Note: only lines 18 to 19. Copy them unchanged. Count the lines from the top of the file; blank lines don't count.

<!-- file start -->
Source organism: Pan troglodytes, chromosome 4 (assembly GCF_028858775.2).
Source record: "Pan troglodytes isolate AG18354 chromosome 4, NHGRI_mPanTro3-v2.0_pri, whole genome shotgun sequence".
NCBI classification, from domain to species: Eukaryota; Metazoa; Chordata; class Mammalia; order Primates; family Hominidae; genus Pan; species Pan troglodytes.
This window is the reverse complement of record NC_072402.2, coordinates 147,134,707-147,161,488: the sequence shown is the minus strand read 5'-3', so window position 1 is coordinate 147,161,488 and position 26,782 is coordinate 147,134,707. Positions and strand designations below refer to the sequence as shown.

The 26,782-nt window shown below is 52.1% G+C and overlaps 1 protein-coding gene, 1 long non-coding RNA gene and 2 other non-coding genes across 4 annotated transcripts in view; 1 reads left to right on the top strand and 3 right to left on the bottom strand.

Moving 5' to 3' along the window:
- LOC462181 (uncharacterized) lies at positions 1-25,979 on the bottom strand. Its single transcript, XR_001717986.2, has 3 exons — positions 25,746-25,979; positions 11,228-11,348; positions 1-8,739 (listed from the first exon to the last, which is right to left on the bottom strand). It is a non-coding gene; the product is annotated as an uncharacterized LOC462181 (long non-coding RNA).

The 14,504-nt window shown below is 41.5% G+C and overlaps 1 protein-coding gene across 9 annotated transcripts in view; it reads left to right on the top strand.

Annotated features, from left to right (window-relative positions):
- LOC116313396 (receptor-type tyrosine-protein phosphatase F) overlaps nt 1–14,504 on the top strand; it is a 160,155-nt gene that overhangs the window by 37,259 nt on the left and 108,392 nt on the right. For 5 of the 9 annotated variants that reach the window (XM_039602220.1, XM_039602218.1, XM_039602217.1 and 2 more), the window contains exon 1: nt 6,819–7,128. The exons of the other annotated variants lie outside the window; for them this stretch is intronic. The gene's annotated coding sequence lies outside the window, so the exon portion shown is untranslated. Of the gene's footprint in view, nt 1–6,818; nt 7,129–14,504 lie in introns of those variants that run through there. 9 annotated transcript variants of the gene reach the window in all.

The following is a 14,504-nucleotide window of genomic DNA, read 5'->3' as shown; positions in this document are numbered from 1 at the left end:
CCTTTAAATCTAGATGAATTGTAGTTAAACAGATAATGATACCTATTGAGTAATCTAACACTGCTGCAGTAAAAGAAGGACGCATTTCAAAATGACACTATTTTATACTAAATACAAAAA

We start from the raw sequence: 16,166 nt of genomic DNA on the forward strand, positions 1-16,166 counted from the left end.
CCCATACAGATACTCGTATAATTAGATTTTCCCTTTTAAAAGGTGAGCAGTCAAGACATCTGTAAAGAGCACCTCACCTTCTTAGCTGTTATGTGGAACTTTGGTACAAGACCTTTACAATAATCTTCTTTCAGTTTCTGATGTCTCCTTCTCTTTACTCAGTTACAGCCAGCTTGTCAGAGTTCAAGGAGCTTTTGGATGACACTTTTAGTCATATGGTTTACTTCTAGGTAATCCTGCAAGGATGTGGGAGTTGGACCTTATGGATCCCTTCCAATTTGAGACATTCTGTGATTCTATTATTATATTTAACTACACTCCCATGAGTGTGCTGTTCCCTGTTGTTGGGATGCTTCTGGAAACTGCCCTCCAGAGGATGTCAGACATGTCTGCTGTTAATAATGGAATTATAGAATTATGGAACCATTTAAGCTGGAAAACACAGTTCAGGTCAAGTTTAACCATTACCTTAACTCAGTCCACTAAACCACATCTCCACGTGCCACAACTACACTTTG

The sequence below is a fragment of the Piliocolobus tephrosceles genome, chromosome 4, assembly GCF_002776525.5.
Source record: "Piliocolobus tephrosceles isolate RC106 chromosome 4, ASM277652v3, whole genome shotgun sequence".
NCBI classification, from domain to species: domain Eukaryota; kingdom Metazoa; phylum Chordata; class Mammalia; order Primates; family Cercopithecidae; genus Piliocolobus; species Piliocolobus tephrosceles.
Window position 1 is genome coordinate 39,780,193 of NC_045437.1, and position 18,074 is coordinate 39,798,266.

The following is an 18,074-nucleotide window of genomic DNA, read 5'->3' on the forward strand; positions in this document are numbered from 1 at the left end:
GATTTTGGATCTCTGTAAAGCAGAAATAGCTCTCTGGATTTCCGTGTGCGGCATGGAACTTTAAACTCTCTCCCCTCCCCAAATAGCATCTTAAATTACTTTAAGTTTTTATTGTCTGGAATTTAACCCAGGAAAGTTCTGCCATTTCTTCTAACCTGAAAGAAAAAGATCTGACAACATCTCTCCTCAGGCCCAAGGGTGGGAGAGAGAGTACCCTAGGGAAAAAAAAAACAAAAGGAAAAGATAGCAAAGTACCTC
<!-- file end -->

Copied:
Window position 1 is genome coordinate 39,780,193 of NC_045437.1, and position 18,074 is coordinate 39,798,266.

The following is an 18,074-nucleotide window of genomic DNA, read 5'->3' on the forward strand; positions in this document are numbered from 1 at the left end: